I’m raising money for Save the Children, specifically for Nepalese babies and youngsters (did you see the footage on Sports Relief? – very poinient).


……..but, when raising money, one usually has to do stuff so here we go – three things:


1.     On 26th April (next week eek) ,me and a few chums are running the Fellsman Challenge. That’s 61 non-stop miles, total of 11000 feet ascent in hopefully less than 19 hours (we have 36 hrs to complete it)


2.     On 24th September, me and a few different chums are trekking up to Everest Basecamp (spot the Nepal connection!). Once there, we will be building a stage and putting on a comedy show (to be televised hopefully in early 2015). As I’m not very funny, I’ll mostly be making up the small audience numbers however, I’ll also be videoing the professional film-makers shooting their documentary aswell as recording the beautiful scenery on the way up to basecamp (and down) and once edited and produced, I’ll be showing it at a venue in or somewhere near Gateshead in November/December of which you’ll be welcome to attend.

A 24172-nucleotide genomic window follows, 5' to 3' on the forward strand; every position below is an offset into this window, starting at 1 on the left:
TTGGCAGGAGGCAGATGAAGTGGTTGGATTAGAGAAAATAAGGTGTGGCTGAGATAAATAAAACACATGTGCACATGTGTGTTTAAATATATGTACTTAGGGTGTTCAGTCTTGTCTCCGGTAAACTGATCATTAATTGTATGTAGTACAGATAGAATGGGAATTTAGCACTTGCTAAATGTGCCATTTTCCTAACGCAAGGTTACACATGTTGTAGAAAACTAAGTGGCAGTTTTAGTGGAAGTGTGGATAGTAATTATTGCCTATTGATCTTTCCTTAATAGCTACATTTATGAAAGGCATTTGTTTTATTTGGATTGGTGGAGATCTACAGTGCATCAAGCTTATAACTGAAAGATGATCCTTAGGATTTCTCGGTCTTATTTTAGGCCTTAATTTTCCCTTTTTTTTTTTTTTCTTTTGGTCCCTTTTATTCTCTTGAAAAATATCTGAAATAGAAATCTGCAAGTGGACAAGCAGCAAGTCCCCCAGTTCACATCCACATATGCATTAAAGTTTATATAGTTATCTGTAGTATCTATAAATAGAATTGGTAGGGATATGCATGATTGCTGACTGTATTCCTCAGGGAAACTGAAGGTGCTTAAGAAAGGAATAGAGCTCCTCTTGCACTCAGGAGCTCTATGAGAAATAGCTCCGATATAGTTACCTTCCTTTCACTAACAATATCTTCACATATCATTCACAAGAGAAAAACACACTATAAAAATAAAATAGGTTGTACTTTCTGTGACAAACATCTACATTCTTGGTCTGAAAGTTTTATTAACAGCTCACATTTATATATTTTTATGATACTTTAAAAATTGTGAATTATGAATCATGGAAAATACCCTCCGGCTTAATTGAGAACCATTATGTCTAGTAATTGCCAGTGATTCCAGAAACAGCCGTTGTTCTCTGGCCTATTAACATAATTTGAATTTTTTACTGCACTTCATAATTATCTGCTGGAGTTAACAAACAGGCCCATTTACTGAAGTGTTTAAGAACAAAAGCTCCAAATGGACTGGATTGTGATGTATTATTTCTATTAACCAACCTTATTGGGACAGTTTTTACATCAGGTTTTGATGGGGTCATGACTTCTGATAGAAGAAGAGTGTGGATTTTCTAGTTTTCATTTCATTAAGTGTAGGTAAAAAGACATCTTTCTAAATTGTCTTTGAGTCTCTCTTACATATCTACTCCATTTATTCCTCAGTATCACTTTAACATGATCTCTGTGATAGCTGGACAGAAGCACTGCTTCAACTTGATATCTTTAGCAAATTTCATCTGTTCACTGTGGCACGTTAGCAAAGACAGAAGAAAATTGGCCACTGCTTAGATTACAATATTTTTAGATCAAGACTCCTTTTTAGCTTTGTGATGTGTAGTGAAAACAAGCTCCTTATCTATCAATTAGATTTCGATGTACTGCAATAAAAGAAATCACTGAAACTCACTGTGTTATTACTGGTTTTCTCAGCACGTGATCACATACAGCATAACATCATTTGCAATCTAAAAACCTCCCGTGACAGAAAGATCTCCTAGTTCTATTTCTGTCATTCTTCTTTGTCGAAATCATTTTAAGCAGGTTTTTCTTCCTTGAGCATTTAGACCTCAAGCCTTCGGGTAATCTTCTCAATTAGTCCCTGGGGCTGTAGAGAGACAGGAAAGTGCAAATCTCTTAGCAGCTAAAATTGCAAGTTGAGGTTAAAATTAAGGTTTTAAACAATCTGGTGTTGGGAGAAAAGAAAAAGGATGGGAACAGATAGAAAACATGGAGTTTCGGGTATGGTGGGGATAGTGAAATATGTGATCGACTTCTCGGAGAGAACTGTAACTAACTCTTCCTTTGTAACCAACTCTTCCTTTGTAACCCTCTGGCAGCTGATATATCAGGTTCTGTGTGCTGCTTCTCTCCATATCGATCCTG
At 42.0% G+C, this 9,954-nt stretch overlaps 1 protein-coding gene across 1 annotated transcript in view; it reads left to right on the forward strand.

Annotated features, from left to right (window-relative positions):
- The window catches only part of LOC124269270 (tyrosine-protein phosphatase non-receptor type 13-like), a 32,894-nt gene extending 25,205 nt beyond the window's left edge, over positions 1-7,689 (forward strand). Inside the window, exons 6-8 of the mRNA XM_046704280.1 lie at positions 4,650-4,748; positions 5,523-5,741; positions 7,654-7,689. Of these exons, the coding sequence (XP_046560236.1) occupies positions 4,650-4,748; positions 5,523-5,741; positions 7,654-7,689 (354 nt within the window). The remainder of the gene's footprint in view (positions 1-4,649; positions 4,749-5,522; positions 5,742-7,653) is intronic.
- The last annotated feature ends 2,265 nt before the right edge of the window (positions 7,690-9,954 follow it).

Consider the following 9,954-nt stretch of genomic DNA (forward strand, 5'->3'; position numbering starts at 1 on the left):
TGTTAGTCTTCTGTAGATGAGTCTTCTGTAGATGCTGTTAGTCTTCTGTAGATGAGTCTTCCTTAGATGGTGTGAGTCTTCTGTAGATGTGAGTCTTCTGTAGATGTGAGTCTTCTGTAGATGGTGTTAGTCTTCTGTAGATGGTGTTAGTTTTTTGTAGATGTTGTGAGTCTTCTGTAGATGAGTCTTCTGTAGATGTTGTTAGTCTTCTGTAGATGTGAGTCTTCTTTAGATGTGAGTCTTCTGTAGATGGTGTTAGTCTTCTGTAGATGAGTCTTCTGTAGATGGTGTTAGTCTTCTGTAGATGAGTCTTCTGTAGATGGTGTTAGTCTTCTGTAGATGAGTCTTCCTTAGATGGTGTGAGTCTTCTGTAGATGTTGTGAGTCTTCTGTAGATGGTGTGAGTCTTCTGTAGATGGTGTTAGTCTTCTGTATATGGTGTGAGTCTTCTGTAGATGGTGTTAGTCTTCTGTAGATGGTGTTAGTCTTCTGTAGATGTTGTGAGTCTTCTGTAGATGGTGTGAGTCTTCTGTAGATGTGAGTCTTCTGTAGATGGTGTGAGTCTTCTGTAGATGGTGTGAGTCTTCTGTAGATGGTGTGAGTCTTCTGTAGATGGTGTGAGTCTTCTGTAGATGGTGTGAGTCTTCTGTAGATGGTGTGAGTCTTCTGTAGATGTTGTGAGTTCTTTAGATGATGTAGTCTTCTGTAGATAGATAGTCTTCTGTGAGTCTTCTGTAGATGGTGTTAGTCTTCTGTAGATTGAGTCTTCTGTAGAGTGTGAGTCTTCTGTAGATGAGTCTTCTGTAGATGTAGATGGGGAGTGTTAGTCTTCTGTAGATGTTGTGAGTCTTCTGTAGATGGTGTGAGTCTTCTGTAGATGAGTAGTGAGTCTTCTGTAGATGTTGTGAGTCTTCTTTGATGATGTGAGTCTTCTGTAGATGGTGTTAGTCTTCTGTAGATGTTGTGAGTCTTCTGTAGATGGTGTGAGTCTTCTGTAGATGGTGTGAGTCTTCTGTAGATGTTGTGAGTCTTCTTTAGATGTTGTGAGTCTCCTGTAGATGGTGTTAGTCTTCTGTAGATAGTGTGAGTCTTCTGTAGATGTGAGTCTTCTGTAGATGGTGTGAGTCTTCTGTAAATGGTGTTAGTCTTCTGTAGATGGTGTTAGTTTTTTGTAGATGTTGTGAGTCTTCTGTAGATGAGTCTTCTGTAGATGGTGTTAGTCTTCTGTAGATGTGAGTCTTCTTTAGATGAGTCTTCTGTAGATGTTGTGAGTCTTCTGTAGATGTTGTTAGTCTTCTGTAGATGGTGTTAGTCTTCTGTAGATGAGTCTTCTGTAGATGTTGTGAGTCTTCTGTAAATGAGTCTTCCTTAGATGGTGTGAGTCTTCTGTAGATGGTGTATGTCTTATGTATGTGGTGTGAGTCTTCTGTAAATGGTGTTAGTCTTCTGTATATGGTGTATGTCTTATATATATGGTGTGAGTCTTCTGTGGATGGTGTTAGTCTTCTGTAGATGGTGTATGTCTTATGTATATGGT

3.     Any finally and by far the easiest, I’ll be posting a selfy of my ugly mut on Facebook in true charity, no make-up style. Its a photo I took of me after completing the Fellsman in 2007. I tripped running down one of the hills after completing just 9 miles and fell on my face. Suffice to say, I received lots of strange looks for the remaining 52 miles! (nowt different there then!!)


So, if you would like to make a donation to my charity (Save the Children) you can either take me to one side and slip me a note or two or you could go online linking onto my virgin money giving page:

Thank you all in anticipation.



Gordon Smith Memorial Relays

gordon_smith7.30pm, Wednesday 14th May, 2014
Hadrian’s Way Cycle Path, near Segedunum Museum, Wallsend
and 1k Fun Run (all ages welcome) – 6.45pm start




  • 3×2 miles (approx.)
  • Combined start
  • A largely traffic-free course
  • safe for all runners
  • Entries £9 per team




Men’s Race:

  • 3 runners
  • at least 1 of whom MUST be a veteran (M40 or older)
  • Min. age 16- years-old


Women’s Race:

  • 3 runners
  • at least 1 of whom MUST be a veteran (W35 or older)
  • Min. age 16-years-old


Fun Run:

  • Register by 6.15pm (meet 200 yds to the west of Segedunum Fort)
  • Entry fee £2.50
  • All finishers receive a small goody bag

Prizes to:
1st, 2nd & 3rd men’s team
1st, 2nd & 3rd women’s team
Fastest senior, fastest veteran man
Fastest senior, fastest veteran woman

Registration, presentation and refreshments at St. Columbas Church, Wallsend

Please note: no changing facilities available.